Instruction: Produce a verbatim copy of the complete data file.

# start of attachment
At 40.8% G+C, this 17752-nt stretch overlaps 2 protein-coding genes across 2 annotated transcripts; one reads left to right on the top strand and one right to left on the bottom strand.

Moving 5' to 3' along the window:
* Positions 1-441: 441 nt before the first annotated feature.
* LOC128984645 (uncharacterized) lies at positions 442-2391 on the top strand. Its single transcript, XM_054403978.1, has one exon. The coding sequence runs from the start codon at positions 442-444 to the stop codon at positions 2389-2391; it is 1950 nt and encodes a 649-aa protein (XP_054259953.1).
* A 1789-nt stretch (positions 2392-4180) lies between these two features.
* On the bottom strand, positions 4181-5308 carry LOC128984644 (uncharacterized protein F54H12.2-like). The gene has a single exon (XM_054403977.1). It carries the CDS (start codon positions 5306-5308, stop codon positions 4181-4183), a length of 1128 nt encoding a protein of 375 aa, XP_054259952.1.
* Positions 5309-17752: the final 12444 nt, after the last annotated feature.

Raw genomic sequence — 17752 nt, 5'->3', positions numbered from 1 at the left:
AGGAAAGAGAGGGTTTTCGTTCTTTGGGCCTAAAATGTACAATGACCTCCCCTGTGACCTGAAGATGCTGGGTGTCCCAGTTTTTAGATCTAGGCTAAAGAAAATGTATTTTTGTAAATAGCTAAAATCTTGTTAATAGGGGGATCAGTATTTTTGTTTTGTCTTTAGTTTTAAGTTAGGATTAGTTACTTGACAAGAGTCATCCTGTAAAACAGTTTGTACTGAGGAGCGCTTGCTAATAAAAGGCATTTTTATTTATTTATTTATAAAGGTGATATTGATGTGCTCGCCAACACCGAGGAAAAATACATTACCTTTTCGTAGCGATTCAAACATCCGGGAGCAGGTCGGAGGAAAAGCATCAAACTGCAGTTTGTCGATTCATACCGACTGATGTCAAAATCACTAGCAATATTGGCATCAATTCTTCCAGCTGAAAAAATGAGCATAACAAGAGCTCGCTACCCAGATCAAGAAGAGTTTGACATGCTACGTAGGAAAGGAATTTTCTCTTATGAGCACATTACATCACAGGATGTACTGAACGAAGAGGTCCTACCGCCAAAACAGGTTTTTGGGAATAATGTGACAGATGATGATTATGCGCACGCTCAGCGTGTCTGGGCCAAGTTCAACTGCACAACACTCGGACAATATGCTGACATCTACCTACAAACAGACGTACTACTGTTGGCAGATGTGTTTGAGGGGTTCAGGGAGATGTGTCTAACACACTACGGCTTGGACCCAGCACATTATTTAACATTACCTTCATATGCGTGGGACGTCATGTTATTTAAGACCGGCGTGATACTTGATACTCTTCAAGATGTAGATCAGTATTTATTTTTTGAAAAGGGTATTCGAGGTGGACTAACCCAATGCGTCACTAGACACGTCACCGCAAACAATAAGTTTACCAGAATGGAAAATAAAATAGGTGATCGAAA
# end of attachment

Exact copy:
At 40.8% G+C, this 17752-nt stretch overlaps 2 protein-coding genes across 2 annotated transcripts; one reads left to right on the top strand and one right to left on the bottom strand.

Moving 5' to 3' along the window:
* Positions 1-441: 441 nt before the first annotated feature.
* LOC128984645 (uncharacterized) lies at positions 442-2391 on the top strand. Its single transcript, XM_054403978.1, has one exon. The coding sequence runs from the start codon at positions 442-444 to the stop codon at positions 2389-2391; it is 1950 nt and encodes a 649-aa protein (XP_054259953.1).
* A 1789-nt stretch (positions 2392-4180) lies between these two features.
* On the bottom strand, positions 4181-5308 carry LOC128984644 (uncharacterized protein F54H12.2-like). The gene has a single exon (XM_054403977.1). It carries the CDS (start codon positions 5306-5308, stop codon positions 4181-4183), a length of 1128 nt encoding a protein of 375 aa, XP_054259952.1.
* Positions 5309-17752: the final 12444 nt, after the last annotated feature.

Raw genomic sequence — 17752 nt, 5'->3', positions numbered from 1 at the left:
AGGAAAGAGAGGGTTTTCGTTCTTTGGGCCTAAAATGTACAATGACCTCCCCTGTGACCTGAAGATGCTGGGTGTCCCAGTTTTTAGATCTAGGCTAAAGAAAATGTATTTTTGTAAATAGCTAAAATCTTGTTAATAGGGGGATCAGTATTTTTGTTTTGTCTTTAGTTTTAAGTTAGGATTAGTTACTTGACAAGAGTCATCCTGTAAAACAGTTTGTACTGAGGAGCGCTTGCTAATAAAAGGCATTTTTATTTATTTATTTATAAAGGTGATATTGATGTGCTCGCCAACACCGAGGAAAAATACATTACCTTTTCGTAGCGATTCAAACATCCGGGAGCAGGTCGGAGGAAAAGCATCAAACTGCAGTTTGTCGATTCATACCGACTGATGTCAAAATCACTAGCAATATTGGCATCAATTCTTCCAGCTGAAAAAATGAGCATAACAAGAGCTCGCTACCCAGATCAAGAAGAGTTTGACATGCTACGTAGGAAAGGAATTTTCTCTTATGAGCACATTACATCACAGGATGTACTGAACGAAGAGGTCCTACCGCCAAAACAGGTTTTTGGGAATAATGTGACAGATGATGATTATGCGCACGCTCAGCGTGTCTGGGCCAAGTTCAACTGCACAACACTCGGACAATATGCTGACATCTACCTACAAACAGACGTACTACTGTTGGCAGATGTGTTTGAGGGGTTCAGGGAGATGTGTCTAACACACTACGGCTTGGACCCAGCACATTATTTAACATTACCTTCATATGCGTGGGACGTCATGTTATTTAAGACCGGCGTGATACTTGATACTCTTCAAGATGTAGATCAGTATTTATTTTTTGAAAAGGGTATTCGAGGTGGACTAACCCAATGCGTCACTAGACACGTCACCGCAAACAATAAGTTTACCAGAATGGAAAATAAAATAGGTGATCGAAA